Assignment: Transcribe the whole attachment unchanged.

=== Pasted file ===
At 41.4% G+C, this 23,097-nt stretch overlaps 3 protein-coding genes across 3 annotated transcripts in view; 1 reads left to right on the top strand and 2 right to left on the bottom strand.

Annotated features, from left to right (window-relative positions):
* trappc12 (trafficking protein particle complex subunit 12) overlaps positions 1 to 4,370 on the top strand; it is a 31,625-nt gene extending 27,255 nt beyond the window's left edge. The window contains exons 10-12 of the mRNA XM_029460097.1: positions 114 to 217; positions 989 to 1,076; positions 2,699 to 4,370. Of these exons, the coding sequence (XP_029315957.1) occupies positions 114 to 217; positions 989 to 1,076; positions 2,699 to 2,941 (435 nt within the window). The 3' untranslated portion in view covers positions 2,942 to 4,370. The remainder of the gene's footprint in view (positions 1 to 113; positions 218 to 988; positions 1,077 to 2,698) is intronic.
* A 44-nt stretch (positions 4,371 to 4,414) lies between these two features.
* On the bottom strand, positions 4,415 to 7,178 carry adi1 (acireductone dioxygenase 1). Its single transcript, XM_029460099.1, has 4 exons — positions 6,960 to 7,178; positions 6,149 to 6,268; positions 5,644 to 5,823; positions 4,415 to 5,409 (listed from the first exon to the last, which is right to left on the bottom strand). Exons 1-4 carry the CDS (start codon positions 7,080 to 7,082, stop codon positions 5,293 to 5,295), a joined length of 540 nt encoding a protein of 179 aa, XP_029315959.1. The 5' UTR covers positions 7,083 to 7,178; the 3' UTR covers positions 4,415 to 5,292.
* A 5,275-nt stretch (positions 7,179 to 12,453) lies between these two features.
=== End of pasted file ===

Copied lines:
At 41.4% G+C, this 23,097-nt stretch overlaps 3 protein-coding genes across 3 annotated transcripts in view; 1 reads left to right on the top strand and 2 right to left on the bottom strand.

Annotated features, from left to right (window-relative positions):
* trappc12 (trafficking protein particle complex subunit 12) overlaps positions 1 to 4,370 on the top strand; it is a 31,625-nt gene extending 27,255 nt beyond the window's left edge. The window contains exons 10-12 of the mRNA XM_029460097.1: positions 114 to 217; positions 989 to 1,076; positions 2,699 to 4,370. Of these exons, the coding sequence (XP_029315957.1) occupies positions 114 to 217; positions 989 to 1,076; positions 2,699 to 2,941 (435 nt within the window). The 3' untranslated portion in view covers positions 2,942 to 4,370. The remainder of the gene's footprint in view (positions 1 to 113; positions 218 to 988; positions 1,077 to 2,698) is intronic.
* A 44-nt stretch (positions 4,371 to 4,414) lies between these two features.
* On the bottom strand, positions 4,415 to 7,178 carry adi1 (acireductone dioxygenase 1). Its single transcript, XM_029460099.1, has 4 exons — positions 6,960 to 7,178; positions 6,149 to 6,268; positions 5,644 to 5,823; positions 4,415 to 5,409 (listed from the first exon to the last, which is right to left on the bottom strand). Exons 1-4 carry the CDS (start codon positions 7,080 to 7,082, stop codon positions 5,293 to 5,295), a joined length of 540 nt encoding a protein of 179 aa, XP_029315959.1. The 5' UTR covers positions 7,083 to 7,178; the 3' UTR covers positions 4,415 to 5,292.
* A 5,275-nt stretch (positions 7,179 to 12,453) lies between these two features.